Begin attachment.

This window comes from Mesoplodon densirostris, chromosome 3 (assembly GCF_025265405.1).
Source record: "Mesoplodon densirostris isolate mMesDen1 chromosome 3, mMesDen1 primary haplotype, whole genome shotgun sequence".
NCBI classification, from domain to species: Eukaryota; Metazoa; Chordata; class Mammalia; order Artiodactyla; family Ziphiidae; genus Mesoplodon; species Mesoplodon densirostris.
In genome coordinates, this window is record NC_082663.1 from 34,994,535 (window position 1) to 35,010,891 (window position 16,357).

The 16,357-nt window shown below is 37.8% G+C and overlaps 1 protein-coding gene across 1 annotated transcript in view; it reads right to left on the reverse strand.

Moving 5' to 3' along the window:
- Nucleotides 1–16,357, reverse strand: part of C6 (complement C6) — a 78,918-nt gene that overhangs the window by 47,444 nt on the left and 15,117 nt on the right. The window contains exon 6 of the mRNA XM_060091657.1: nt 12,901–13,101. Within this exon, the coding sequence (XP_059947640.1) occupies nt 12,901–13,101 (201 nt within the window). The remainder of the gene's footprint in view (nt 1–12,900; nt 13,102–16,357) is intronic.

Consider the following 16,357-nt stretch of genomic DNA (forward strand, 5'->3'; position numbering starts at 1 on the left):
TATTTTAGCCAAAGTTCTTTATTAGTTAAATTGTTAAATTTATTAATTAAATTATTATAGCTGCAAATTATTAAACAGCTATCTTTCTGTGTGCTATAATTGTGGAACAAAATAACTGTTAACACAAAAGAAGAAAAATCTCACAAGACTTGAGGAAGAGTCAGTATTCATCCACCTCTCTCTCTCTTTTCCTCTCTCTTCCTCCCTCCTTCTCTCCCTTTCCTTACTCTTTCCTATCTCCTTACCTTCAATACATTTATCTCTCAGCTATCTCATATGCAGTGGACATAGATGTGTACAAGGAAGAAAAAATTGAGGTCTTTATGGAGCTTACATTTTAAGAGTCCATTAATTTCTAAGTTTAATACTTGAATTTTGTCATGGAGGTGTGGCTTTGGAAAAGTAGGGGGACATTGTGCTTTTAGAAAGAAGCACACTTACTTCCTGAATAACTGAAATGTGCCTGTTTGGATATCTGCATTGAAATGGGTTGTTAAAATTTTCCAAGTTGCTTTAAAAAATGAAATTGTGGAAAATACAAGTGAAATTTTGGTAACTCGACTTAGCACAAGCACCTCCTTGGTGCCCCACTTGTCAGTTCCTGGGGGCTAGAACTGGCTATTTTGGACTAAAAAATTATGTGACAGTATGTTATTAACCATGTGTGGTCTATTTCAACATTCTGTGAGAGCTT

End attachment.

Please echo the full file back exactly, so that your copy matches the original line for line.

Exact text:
This window comes from Mesoplodon densirostris, chromosome 3 (assembly GCF_025265405.1).
Source record: "Mesoplodon densirostris isolate mMesDen1 chromosome 3, mMesDen1 primary haplotype, whole genome shotgun sequence".
NCBI classification, from domain to species: Eukaryota; Metazoa; Chordata; class Mammalia; order Artiodactyla; family Ziphiidae; genus Mesoplodon; species Mesoplodon densirostris.
In genome coordinates, this window is record NC_082663.1 from 34,994,535 (window position 1) to 35,010,891 (window position 16,357).

The 16,357-nt window shown below is 37.8% G+C and overlaps 1 protein-coding gene across 1 annotated transcript in view; it reads right to left on the reverse strand.

Moving 5' to 3' along the window:
- Nucleotides 1–16,357, reverse strand: part of C6 (complement C6) — a 78,918-nt gene that overhangs the window by 47,444 nt on the left and 15,117 nt on the right. The window contains exon 6 of the mRNA XM_060091657.1: nt 12,901–13,101. Within this exon, the coding sequence (XP_059947640.1) occupies nt 12,901–13,101 (201 nt within the window). The remainder of the gene's footprint in view (nt 1–12,900; nt 13,102–16,357) is intronic.

Consider the following 16,357-nt stretch of genomic DNA (forward strand, 5'->3'; position numbering starts at 1 on the left):
TATTTTAGCCAAAGTTCTTTATTAGTTAAATTGTTAAATTTATTAATTAAATTATTATAGCTGCAAATTATTAAACAGCTATCTTTCTGTGTGCTATAATTGTGGAACAAAATAACTGTTAACACAAAAGAAGAAAAATCTCACAAGACTTGAGGAAGAGTCAGTATTCATCCACCTCTCTCTCTCTTTTCCTCTCTCTTCCTCCCTCCTTCTCTCCCTTTCCTTACTCTTTCCTATCTCCTTACCTTCAATACATTTATCTCTCAGCTATCTCATATGCAGTGGACATAGATGTGTACAAGGAAGAAAAAATTGAGGTCTTTATGGAGCTTACATTTTAAGAGTCCATTAATTTCTAAGTTTAATACTTGAATTTTGTCATGGAGGTGTGGCTTTGGAAAAGTAGGGGGACATTGTGCTTTTAGAAAGAAGCACACTTACTTCCTGAATAACTGAAATGTGCCTGTTTGGATATCTGCATTGAAATGGGTTGTTAAAATTTTCCAAGTTGCTTTAAAAAATGAAATTGTGGAAAATACAAGTGAAATTTTGGTAACTCGACTTAGCACAAGCACCTCCTTGGTGCCCCACTTGTCAGTTCCTGGGGGCTAGAACTGGCTATTTTGGACTAAAAAATTATGTGACAGTATGTTATTAACCATGTGTGGTCTATTTCAACATTCTGTGAGAGCTT